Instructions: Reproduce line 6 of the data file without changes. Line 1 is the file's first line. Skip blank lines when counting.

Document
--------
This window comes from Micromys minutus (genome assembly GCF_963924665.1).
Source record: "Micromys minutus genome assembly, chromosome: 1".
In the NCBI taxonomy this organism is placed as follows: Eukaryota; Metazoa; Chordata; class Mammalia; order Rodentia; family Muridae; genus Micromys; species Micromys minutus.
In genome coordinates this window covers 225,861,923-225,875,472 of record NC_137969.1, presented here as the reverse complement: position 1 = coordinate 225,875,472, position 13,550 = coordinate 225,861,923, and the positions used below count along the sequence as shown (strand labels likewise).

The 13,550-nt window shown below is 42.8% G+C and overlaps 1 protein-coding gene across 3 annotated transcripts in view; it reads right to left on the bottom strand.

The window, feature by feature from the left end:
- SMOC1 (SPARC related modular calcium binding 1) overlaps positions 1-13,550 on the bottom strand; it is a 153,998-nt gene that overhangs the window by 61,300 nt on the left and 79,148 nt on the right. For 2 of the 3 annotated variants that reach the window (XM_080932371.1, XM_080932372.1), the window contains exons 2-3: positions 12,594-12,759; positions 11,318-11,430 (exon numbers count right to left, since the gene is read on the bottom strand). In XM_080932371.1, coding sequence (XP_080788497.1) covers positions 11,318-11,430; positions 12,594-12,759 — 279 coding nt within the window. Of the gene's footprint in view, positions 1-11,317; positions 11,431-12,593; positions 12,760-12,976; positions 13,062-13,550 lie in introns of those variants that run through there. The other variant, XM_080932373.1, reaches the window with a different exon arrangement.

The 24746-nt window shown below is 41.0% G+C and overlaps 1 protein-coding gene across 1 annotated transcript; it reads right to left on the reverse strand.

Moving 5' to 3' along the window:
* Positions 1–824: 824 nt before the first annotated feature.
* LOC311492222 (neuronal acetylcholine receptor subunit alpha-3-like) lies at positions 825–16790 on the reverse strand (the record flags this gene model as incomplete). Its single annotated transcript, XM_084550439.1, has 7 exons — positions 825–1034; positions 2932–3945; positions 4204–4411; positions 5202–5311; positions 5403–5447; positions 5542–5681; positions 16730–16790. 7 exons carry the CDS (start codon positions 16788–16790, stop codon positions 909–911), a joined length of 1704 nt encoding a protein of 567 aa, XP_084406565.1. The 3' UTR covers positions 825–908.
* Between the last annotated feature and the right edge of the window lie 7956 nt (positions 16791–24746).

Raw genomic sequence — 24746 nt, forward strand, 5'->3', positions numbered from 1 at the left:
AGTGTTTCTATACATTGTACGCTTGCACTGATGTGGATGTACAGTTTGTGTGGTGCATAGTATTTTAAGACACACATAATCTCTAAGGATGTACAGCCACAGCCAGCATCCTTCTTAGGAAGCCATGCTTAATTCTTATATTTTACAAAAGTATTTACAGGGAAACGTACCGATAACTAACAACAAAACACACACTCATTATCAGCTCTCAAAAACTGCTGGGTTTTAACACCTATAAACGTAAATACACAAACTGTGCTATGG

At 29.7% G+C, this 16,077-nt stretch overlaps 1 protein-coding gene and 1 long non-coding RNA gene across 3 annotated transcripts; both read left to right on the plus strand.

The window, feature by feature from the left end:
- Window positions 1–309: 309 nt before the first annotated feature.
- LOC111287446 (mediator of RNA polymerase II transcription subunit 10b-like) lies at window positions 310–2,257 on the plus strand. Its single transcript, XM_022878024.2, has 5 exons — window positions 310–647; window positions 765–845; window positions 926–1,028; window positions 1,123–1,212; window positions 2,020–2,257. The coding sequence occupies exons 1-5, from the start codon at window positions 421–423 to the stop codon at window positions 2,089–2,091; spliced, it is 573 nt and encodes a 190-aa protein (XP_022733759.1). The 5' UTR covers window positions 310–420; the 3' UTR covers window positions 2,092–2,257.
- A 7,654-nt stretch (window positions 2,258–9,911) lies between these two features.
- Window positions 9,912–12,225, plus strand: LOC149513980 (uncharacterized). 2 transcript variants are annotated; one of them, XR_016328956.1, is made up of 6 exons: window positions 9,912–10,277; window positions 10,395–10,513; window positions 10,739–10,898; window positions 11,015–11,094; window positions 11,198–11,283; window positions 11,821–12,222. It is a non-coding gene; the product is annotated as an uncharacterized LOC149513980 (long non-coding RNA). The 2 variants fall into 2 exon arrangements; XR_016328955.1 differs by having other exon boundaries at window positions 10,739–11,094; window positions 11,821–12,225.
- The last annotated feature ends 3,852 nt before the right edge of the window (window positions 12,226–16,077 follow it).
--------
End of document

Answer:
The window, feature by feature from the left end: